Monday, November 04, 2019

Hungary 1956

For those of you who missed this elsewhere today, I link to this Hungarian site (in English) about the end of the Hungarian Revolution in 1956. This site is in general nowhere near as harsh about the Soviets as it could be, but about 1956, at least, it sticks to the general Hungarian opinion.

The Hungarians dealt with leftover Soviet art in an interesting manner, loading it all up into a single park out of town, Szoborpark. I wrote about it briefly years ago.  Click on the second picture to enlarge and get the full effect. Make an effort to get there if you are in Budapest, even though that might be a tight squeeze of time if you are there on one of the Danube Rive cruises.


RichardJohnson said...

One would think there would be no connection between Hungary and Latin America. Nonetheless, when I worked in Latin America, I knew three Iron Curtain refugees of Hungarian origin. All three became Argentine citizens, though one I knew outside Argentina. Two were fellow employees. Each one had a unique history. One was the son of a Hungarian diplomat who was caught in Japan when the Communist regime took over. Time to find a new country. The second was an aerospace engineer whom the Russians had jailed for 18 months after he turned down their invitation to move to Russia to work for them. Operation Paperclip, Soviet style. At the time he was released, the Communists hadn't yet taken over the Hungarian government. Otherwise, he would never have gotten out of Hungary. The third was an adolescent when his family fled Hungary after the failed 1956 Revolution.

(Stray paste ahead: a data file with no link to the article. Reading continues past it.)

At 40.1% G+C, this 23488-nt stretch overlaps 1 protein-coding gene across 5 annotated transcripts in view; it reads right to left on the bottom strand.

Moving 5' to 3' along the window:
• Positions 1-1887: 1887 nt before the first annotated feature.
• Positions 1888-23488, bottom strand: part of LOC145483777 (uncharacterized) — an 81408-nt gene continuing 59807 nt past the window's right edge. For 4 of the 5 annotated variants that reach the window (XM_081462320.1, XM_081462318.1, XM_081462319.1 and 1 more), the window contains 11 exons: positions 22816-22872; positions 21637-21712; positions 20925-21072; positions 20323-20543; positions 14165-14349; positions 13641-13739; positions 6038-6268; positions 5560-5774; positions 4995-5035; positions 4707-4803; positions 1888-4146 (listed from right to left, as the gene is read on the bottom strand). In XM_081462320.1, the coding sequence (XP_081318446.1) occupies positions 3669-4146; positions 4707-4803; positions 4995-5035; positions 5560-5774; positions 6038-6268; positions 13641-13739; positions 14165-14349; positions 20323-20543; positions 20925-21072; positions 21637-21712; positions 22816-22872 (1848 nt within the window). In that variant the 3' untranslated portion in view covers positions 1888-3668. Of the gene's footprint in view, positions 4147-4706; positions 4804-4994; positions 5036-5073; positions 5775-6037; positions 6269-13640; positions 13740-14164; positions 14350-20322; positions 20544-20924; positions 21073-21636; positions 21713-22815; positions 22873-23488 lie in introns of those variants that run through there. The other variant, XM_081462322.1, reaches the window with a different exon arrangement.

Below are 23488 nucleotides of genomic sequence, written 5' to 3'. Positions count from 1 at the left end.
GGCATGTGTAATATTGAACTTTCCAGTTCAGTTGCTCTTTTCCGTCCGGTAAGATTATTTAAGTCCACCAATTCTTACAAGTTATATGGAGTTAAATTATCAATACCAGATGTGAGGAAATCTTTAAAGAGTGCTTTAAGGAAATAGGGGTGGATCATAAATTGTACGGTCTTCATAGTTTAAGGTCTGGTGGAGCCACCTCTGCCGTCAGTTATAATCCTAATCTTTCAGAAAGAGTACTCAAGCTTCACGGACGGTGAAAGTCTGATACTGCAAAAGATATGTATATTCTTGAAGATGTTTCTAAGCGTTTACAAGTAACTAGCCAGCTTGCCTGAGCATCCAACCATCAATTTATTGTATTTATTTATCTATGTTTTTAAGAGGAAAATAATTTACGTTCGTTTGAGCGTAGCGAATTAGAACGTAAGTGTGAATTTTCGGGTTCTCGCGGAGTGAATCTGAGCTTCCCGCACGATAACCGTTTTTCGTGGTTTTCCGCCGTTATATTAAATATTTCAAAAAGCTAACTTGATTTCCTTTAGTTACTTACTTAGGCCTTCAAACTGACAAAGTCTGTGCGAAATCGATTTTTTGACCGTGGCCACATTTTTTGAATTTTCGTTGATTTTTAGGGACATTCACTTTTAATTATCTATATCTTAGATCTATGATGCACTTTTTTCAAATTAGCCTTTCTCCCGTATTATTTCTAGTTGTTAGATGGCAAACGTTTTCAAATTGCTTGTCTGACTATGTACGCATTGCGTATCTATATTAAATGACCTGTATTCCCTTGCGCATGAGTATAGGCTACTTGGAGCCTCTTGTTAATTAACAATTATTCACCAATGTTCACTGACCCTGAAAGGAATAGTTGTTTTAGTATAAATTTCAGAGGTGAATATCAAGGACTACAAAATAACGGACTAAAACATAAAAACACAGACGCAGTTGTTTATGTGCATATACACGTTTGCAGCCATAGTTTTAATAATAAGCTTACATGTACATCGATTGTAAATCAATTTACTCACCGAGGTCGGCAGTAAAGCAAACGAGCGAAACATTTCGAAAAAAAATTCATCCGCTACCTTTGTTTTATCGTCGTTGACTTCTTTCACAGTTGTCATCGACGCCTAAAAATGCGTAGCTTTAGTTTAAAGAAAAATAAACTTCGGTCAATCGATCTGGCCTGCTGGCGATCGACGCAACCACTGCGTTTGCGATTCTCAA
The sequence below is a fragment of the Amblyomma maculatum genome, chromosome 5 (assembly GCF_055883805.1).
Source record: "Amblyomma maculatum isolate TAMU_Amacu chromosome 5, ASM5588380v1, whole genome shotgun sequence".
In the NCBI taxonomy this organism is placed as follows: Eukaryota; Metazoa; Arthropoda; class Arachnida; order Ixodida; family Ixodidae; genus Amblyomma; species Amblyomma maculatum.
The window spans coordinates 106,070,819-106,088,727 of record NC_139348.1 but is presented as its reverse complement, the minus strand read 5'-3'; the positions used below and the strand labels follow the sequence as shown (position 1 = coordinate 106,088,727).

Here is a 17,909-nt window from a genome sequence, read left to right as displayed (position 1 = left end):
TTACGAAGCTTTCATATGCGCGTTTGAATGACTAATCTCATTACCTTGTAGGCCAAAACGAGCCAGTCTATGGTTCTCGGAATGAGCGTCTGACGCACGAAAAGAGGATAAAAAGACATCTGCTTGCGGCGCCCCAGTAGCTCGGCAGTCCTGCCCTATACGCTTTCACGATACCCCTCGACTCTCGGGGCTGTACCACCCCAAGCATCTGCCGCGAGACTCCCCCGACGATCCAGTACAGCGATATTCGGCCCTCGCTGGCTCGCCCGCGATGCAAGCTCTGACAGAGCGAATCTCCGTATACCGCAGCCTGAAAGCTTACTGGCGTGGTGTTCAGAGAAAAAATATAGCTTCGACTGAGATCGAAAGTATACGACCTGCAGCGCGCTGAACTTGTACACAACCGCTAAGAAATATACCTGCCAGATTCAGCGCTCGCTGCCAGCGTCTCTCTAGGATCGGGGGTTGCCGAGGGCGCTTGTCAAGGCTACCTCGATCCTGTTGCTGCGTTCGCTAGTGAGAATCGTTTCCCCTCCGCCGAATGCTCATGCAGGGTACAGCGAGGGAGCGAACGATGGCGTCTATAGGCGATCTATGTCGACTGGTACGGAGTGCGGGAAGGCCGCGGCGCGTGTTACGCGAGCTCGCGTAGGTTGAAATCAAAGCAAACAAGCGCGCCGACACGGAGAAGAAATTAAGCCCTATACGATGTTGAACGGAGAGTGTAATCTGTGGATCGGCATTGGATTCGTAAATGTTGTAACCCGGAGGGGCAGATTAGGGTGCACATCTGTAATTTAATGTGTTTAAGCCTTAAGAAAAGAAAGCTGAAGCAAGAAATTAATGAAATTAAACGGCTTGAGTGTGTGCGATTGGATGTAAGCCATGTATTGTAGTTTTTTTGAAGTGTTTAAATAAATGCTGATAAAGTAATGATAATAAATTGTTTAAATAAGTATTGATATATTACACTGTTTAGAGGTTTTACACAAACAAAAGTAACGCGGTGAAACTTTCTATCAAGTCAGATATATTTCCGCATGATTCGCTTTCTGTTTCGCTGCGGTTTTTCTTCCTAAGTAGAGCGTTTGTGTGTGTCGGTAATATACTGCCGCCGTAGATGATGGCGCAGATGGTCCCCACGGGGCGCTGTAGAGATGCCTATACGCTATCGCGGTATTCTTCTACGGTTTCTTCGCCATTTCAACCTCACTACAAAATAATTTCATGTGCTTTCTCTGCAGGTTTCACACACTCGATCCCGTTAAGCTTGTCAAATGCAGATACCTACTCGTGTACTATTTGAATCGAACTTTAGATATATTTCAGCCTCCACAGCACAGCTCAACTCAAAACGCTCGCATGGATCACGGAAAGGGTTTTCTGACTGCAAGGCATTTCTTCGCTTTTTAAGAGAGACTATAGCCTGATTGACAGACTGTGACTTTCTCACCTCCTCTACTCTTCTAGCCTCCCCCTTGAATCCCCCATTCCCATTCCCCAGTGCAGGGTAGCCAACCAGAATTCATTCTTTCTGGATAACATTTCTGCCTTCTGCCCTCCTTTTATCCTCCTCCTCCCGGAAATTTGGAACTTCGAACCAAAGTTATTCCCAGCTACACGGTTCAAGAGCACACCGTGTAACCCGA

Knowing those refugees had an influence in my change from a "progressive" of the left to an "evil" right-winger. In addition working and living in Latin America gave me exposure to their corrupt, incompetent governments that a tourist would not experience. That gave me appreciation for our government, imperfect though it may be.

A further Latin America-Hungary connection for me came with the Sandinistas in the 1980s. The Central American Crisis Reader, a collection of articles and documents on Central America, came out in 1987. It pointed out that Carlos Fonseca, one of the three founders of the Sandinistas (FSLN), expressed "credulous admiration" for the Soviet Union in writing about his visit there.

That prompted me to further investigate Carlos Fonseca. Fonseca wrote Un Nicarag├╝ense en Mosc├║ (A Nicaraguan in Moscow), a pamphlet about his attending a youth festival in the Soviet Union in 1957. Fonseca wrote about meeting a a Hungarian. (I doubt that meeting was a coincidence.) The Hungarian informed him that "We appreciated the help the Soviets gave us in preventing criminal fascists from taking power." Fonseca went on to write, "I had read in our American newspapers a very different and false description of the events in Hungary." Oh well...

Carlos Fonseca's parroting the Soviet line on the Hungarian Revolution was one more example showing that the Sandinistas were fervid and voluntary supporters of Soviet imperialism.Unfortunately, most of those examples never got translated into English.

As such, Reagan's Nicaragua policy was the right thing to do. Bernie and other lefties were quite mistaken in claiming that Reagan was driving the Sandinistas into the arms of the Soviets. The Sandinistas chose to embrace Soviet imperialism from the beginning, well before Reagan became President.

(In addition, Fonseca claimed that there was freedom of religion in the Soviet Union. What a maroon!)

Assistant Village Idiot said...

Americans claimed they were only gave military aid and had soldiers in Latin American countries to prevent Soviet interference. Monroe Doctrine stuff. When the USSR fell, the Americans left and let them do whatever damfool thing they wanted. There were exceptions and limitations, mostly around insuring free trade, and some of that was crooked. But in general, we were true to our word about that.